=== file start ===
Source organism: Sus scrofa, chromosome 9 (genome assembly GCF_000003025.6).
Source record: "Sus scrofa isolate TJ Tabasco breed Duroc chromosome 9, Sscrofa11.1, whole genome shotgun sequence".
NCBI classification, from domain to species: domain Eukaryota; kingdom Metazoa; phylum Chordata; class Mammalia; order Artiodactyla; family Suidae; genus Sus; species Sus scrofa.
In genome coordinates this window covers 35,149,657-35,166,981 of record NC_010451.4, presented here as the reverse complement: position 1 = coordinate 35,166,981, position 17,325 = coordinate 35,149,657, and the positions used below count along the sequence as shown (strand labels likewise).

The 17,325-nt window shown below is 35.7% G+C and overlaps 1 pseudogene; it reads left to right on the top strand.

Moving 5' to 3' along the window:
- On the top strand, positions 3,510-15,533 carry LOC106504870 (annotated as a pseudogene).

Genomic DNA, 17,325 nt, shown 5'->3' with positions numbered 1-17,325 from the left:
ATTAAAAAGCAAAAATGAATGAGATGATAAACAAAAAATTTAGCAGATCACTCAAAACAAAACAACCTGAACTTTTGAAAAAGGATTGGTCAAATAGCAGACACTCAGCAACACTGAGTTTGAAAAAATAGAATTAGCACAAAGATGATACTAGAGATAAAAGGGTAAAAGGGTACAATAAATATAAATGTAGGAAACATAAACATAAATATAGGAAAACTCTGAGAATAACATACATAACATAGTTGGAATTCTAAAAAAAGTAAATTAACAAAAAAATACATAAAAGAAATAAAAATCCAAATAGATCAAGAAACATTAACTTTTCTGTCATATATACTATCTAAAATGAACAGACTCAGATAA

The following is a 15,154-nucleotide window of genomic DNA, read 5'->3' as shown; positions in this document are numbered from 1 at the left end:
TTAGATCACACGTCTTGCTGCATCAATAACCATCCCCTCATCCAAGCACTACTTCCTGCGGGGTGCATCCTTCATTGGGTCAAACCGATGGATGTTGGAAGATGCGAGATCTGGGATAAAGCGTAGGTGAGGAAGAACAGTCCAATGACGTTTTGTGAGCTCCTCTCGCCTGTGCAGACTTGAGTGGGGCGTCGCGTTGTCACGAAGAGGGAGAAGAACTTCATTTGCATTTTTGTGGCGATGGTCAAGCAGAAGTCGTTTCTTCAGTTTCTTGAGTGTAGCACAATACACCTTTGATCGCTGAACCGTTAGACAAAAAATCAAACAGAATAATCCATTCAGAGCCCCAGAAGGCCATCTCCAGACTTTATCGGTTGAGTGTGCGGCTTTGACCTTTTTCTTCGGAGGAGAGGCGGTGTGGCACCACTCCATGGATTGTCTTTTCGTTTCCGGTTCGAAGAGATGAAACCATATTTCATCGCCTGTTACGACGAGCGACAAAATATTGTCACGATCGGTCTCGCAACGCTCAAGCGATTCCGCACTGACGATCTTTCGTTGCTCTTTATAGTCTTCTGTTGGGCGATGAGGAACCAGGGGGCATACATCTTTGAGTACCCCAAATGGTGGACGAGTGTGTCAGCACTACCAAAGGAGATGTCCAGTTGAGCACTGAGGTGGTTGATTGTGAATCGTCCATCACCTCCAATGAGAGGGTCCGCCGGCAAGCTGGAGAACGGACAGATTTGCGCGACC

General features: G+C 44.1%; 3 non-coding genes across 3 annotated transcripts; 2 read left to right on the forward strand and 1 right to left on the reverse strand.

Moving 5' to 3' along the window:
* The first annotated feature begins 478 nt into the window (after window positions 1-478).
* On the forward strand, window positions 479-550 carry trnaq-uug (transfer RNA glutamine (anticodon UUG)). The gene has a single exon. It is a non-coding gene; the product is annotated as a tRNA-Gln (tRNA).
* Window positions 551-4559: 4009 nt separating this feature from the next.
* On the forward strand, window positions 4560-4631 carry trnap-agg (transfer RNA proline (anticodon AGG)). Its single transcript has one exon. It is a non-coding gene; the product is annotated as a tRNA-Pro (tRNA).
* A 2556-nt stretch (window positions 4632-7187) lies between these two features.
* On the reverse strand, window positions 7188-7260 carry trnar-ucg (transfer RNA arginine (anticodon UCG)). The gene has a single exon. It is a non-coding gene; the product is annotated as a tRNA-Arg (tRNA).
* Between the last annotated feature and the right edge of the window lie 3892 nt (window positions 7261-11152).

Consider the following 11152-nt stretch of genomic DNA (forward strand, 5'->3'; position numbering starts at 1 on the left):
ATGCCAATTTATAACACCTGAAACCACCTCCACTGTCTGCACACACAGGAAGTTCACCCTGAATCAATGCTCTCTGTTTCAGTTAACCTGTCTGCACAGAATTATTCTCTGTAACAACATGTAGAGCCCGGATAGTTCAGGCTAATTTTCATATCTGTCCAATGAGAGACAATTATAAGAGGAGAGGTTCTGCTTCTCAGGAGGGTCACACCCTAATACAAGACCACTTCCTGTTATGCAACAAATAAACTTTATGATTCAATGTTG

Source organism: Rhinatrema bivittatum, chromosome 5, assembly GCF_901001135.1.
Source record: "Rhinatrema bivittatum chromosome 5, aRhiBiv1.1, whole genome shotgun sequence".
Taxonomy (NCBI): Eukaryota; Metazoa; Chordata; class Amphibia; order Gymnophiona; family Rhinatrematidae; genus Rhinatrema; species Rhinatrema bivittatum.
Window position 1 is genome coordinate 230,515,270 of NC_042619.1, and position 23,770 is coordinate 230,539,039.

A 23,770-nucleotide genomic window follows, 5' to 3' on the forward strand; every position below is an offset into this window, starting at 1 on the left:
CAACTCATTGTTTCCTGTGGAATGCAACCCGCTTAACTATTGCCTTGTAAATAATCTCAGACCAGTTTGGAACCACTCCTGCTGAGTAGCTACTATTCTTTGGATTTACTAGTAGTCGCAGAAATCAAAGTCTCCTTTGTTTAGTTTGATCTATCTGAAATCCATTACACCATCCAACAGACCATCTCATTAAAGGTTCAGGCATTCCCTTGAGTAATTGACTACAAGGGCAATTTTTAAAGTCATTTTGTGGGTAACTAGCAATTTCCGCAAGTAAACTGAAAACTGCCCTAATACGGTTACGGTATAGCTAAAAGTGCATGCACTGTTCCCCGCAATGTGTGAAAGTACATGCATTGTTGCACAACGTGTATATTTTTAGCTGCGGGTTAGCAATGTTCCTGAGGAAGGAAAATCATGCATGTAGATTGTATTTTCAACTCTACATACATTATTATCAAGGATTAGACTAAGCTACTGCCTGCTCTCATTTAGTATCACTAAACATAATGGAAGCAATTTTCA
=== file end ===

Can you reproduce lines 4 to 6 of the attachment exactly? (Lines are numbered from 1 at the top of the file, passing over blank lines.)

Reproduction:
In genome coordinates this window covers 35,149,657-35,166,981 of record NC_010451.4, presented here as the reverse complement: position 1 = coordinate 35,166,981, position 17,325 = coordinate 35,149,657, and the positions used below count along the sequence as shown (strand labels likewise).

The 17,325-nt window shown below is 35.7% G+C and overlaps 1 pseudogene; it reads left to right on the top strand.

Moving 5' to 3' along the window: